Scary stories from a lovely place
I just planted the last of my snow pea seeds. We’ve been eating giant snow peas sporadically for the last few weeks or so. The crop, so far, hasn’t been particularly abundant even though my few plants have far outgrown the fence they are climbing up. The vines are soft and green, the flowers purple and mauve, and the snow peas big and delicious.
When I was young there was a bit of an aura of splendour surrounding the humble snow pea. Even the ‘snow’ in it’s name lends itself to a description of delicate and special. They were good to snack on, but necessary and pricey ingredients for a stir fry or salad. I think that’s part of my desire to grow them on mass. I want to just grab a handful and eat them all before my mum notices. And perhaps the reason we’ve only been able to eat them sporadically as a part of dinner is because most of them are consumed before they make it into the house.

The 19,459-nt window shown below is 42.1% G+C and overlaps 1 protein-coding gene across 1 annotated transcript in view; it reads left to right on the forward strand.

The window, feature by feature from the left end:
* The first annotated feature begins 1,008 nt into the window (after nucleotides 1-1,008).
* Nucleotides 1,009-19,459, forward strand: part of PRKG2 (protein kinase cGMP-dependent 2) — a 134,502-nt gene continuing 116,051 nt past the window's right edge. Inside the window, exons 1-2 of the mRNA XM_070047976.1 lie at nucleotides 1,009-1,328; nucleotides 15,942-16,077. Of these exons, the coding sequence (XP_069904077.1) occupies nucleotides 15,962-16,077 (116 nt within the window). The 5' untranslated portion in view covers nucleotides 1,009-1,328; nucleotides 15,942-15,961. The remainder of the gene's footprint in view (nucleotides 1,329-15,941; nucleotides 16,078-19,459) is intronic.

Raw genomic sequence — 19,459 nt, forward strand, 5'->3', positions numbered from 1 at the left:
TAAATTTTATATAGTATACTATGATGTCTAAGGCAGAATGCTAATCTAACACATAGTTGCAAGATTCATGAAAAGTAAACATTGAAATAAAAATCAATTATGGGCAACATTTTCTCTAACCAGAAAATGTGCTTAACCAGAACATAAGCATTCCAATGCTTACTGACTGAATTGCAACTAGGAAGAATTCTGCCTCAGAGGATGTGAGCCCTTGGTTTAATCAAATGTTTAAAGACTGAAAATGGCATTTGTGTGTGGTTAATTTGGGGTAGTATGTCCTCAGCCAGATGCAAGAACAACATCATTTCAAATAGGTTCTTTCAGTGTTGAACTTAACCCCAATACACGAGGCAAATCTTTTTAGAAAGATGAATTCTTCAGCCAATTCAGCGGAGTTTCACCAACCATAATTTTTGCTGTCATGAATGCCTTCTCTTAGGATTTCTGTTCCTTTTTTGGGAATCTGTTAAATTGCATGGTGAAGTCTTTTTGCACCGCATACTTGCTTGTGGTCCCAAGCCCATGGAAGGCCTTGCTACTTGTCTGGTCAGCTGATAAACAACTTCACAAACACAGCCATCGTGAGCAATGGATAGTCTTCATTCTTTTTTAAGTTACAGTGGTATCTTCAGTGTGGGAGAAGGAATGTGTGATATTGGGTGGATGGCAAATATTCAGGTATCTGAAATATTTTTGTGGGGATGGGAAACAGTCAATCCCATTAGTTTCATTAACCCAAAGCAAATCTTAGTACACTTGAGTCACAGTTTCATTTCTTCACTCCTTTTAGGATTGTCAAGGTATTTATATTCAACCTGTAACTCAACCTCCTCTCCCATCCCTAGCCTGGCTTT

They have snow peas in Ireland, but they’re called ‘mange tout’, which is French for something or other. But in South Africa ‘mange tout’ were more like big, hairy broad beans, which is not like the precious snow pea at all! So Stephen doesn’t really see what all the fuss is with snow peas. Though, he does enjoy the ones that have sprung from our soil, if I am able to spare him any.
Thanks to the genius of succession planting we should be able to snack on these babies all the way through to spring.